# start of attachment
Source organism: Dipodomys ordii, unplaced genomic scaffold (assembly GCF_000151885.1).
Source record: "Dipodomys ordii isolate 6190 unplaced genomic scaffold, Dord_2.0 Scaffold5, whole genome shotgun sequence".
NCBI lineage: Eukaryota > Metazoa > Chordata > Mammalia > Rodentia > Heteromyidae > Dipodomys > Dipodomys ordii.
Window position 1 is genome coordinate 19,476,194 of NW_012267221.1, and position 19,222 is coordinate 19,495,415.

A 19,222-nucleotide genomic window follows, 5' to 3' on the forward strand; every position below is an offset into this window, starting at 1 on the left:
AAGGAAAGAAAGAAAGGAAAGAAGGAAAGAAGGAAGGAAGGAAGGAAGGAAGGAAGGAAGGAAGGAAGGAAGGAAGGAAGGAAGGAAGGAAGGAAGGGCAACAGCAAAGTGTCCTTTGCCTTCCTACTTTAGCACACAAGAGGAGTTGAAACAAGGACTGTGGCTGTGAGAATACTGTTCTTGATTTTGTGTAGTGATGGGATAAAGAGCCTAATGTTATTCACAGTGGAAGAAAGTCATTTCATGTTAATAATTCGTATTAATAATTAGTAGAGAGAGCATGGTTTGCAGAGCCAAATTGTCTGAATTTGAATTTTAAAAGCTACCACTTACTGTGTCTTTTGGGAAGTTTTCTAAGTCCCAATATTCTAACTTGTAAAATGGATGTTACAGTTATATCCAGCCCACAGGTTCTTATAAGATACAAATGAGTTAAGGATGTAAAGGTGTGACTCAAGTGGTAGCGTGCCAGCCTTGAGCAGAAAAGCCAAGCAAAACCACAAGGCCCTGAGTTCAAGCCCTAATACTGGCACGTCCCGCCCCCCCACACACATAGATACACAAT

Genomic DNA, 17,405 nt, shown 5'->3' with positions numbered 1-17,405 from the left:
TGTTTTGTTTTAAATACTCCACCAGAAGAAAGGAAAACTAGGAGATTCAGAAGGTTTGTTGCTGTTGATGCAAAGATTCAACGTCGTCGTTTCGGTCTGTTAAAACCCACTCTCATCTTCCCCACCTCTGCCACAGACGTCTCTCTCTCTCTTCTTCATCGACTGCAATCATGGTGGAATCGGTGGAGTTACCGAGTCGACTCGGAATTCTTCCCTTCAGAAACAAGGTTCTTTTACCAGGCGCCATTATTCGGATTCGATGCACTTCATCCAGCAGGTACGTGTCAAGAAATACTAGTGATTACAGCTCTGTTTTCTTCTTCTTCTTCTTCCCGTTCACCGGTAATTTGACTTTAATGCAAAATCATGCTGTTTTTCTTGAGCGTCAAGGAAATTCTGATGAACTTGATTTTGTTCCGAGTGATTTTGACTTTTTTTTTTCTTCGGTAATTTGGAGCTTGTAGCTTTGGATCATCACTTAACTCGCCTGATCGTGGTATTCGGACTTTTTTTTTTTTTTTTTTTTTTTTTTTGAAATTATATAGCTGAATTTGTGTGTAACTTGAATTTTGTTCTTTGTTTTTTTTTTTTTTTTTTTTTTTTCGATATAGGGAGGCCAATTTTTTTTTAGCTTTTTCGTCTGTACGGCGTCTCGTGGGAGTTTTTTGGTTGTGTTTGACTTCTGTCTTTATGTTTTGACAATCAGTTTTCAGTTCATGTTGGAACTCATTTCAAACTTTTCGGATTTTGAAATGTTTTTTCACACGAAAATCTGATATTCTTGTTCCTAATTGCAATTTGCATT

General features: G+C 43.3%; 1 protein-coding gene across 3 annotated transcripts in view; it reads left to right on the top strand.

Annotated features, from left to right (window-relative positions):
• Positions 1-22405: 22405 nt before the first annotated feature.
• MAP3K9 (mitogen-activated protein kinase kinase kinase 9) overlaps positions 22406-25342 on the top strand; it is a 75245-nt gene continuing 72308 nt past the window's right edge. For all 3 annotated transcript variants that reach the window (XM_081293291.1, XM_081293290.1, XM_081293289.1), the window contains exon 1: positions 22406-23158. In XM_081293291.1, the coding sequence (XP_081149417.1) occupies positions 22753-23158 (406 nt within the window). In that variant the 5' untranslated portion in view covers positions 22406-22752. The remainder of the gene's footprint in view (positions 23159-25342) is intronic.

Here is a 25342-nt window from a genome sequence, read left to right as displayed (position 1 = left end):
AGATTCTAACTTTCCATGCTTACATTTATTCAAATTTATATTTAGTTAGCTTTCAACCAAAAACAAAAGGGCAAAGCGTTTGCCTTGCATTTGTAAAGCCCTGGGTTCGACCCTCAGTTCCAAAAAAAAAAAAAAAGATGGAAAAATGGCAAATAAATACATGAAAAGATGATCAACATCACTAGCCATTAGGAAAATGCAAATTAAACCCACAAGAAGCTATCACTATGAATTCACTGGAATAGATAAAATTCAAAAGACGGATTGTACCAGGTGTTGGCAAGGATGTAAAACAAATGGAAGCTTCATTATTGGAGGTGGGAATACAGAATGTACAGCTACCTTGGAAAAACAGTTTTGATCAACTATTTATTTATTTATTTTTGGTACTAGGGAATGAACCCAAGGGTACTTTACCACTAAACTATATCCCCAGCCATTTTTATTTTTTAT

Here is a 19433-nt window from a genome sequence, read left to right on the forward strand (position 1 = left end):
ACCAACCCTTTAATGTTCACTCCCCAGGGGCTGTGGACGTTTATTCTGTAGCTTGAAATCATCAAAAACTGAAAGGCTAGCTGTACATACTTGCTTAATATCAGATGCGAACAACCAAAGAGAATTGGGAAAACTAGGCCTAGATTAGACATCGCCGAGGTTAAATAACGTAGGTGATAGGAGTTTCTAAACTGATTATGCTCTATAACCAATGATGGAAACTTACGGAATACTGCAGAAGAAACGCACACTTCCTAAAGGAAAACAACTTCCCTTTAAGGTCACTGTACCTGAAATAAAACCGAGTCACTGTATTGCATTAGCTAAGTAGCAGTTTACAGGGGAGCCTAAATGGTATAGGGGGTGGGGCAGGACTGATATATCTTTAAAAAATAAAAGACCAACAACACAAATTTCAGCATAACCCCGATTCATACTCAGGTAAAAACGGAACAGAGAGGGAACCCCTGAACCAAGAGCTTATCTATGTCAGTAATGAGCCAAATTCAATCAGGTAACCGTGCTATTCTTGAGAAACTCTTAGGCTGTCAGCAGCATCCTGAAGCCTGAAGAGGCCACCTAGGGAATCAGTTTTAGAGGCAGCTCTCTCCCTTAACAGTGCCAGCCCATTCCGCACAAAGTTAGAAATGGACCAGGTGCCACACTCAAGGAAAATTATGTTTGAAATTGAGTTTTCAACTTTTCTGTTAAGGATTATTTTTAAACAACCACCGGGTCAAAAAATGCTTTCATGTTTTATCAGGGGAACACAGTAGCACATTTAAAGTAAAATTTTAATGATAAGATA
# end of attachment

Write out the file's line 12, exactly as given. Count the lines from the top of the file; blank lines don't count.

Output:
• MAP3K9 (mitogen-activated protein kinase kinase kinase 9) overlaps positions 22406-25342 on the top strand; it is a 75245-nt gene continuing 72308 nt past the window's right edge. For all 3 annotated transcript variants that reach the window (XM_081293291.1, XM_081293290.1, XM_081293289.1), the window contains exon 1: positions 22406-23158. In XM_081293291.1, the coding sequence (XP_081149417.1) occupies positions 22753-23158 (406 nt within the window). In that variant the 5' untranslated portion in view covers positions 22406-22752. The remainder of the gene's footprint in view (positions 23159-25342) is intronic.